You’ve all been there before: some guy barrels down a hill while you’re climbing and has the audacity to yell at you to get of of the way. You’re thinking wait, I have the right of way; I’m climbing! You are correct, however, being right isn’t going to save you an argument with another trail user, or worse.
Unlike when you’re riding your bike on the road, there are no laws dictating trail use. And even if there were, there are no police on the trails to enforce them. So when you’re in the great outdoors, use common sense and exercise common courtesy to stay safe.
You’ve seen it on the signs before: horses have the right of way (always), hikers are second and mountain bikers are supposed to yield to everyone on trails. But what happens when two mountain bikers encounter one another? Even though everyone knows that uphill climbers have the right of way, it’s still a grey area.
When traveling in groups, whether or not you’re riding uphill, it’s common courtesy to yield the right of way to an individual or smaller group. But on the other hand, if you, as the person coming downhill have plenty of room to navigate around a group coming uphill or time to stop, you should yield.
When approaching a blind corner, always use your bell well in advance of the turn. This can save you from a head-on collision.
If you must use your iPod on the trail, never use BOTH earphones. Always leave one ear open so that you can hear others approaching! Better yet: if you really have to have music on the trail, get a set of speakers for your backpack. It will serve two purposes: everyone will enjoy your music and trail users will be able to hear you coming.
Hikers: stay off the “line” when mountain bikers around. If you simply look down you’ll see what we’re talking about. It’s that nice smooth path through the middle of all those ruts and rocks on the trail.
Bikers: stop for horse riders and wait for them to tell you it’s OK to pass.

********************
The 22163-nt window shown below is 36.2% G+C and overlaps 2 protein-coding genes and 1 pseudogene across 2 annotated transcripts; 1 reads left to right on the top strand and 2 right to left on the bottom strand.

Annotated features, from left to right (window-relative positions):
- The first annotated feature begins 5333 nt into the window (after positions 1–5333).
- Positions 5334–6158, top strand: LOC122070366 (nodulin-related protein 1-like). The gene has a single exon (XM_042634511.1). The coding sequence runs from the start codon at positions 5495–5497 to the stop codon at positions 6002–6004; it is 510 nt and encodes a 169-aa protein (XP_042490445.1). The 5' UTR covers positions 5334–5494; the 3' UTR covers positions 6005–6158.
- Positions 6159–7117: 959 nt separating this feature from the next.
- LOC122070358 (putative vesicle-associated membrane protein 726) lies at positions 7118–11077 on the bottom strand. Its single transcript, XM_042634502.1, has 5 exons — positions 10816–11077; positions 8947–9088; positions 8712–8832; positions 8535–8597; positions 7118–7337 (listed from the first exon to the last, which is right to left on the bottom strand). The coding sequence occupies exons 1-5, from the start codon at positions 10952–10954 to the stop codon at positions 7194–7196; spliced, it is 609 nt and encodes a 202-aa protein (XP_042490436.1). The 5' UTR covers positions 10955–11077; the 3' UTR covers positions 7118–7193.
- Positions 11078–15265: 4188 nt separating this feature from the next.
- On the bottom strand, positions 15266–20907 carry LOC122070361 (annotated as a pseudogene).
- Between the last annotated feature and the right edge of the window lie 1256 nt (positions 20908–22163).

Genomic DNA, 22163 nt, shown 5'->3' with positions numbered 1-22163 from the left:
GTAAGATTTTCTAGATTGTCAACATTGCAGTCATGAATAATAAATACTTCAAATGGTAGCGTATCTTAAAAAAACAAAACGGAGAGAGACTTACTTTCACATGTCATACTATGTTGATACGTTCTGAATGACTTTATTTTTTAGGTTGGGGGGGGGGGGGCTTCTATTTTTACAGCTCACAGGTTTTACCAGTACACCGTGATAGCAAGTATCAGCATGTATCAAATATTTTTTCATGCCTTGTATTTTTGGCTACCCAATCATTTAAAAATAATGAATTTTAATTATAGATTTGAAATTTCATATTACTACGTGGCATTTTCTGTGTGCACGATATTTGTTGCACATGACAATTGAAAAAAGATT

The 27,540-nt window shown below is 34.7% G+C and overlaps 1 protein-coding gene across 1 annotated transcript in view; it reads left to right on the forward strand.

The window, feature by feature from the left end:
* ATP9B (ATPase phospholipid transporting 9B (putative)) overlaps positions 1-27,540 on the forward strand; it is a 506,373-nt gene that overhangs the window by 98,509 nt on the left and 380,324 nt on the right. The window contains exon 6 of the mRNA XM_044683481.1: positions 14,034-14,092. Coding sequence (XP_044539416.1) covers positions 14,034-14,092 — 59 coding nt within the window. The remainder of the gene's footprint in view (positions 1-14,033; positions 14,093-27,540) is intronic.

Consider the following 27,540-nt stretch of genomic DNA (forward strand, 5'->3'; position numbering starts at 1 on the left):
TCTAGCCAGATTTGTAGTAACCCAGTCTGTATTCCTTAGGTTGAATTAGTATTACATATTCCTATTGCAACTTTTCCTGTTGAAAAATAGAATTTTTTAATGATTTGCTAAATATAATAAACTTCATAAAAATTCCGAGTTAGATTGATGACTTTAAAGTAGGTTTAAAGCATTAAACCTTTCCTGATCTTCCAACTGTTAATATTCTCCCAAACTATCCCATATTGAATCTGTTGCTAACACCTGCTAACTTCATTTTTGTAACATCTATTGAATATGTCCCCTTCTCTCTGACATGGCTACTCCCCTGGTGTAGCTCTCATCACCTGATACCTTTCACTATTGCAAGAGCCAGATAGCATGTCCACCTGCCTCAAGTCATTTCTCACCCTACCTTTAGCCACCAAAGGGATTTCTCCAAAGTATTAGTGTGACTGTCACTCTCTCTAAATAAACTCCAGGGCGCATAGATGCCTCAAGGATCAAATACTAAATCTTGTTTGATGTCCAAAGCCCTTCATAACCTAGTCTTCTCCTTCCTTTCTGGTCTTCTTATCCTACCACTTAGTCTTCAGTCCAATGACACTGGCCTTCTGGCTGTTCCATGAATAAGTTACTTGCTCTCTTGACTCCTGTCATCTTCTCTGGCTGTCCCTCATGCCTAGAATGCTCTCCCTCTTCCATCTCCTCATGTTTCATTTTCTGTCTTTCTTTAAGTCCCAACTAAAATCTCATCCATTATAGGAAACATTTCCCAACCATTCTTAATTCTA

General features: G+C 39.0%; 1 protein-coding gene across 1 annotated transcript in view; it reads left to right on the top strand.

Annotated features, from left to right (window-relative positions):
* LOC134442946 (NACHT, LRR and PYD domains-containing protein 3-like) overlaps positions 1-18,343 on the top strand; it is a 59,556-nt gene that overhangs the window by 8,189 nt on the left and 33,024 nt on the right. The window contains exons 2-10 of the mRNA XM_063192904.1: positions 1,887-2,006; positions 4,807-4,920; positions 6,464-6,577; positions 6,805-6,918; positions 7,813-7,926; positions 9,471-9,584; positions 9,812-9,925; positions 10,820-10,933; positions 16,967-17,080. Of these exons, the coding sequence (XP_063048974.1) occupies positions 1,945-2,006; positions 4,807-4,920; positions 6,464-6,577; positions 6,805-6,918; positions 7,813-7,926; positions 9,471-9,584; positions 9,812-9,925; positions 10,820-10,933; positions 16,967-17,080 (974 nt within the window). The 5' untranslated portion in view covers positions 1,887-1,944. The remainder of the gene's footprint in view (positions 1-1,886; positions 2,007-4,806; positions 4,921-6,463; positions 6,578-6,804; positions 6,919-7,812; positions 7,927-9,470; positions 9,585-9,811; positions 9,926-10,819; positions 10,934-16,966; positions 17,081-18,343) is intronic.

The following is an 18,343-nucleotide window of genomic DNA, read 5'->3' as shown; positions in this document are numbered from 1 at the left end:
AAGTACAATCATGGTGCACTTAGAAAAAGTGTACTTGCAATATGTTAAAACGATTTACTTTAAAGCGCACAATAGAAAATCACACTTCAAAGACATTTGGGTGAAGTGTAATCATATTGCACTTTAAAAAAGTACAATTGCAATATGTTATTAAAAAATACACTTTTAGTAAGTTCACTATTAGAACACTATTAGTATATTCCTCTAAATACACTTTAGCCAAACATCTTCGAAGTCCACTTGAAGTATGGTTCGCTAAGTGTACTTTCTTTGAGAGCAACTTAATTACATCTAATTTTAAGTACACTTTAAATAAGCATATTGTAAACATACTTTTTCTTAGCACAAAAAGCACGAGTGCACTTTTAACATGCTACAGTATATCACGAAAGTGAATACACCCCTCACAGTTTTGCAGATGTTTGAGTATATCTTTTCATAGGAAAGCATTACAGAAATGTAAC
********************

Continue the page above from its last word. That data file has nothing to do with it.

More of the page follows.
Bikers: make sure hikers know you’re coming. A bell works wonders. Don’t ring the bell near horses.
Hikers: get out of the way! It’s a lot easier for you to step to the side than it is for us to find a path around you!
Generally speaking, when traveling on a trail, stay to the right but if that’s not possible, just make sure to have eye contact with the person you’re approaching.
Everyone: Don’t take up the entire trail by riding or walking side-by-side. If you do, the person on the wrong side should drop back to form a single line when approaching others.
While climbing, leave room between yourself and the person in front of you just in case they have to stop. Leave even more room while descending.
While climbing, if you can’t make the climb, get off the line!
Never stop in the middle of a trail. And always look at the bushes before putting your foot next to or in them to check for snakes.
There are no hard fast rules of the trail out there, but if you follow these simple words of advice, you’ll find your dealings with others on the trail more enjoyable. And if you encounter somebody who doesn’t know these tid bits of common courtesy, inform them, but don’t be a jerk about it and insist upon your “rights” because in reality, neither of you have any more right to use the trail than the other.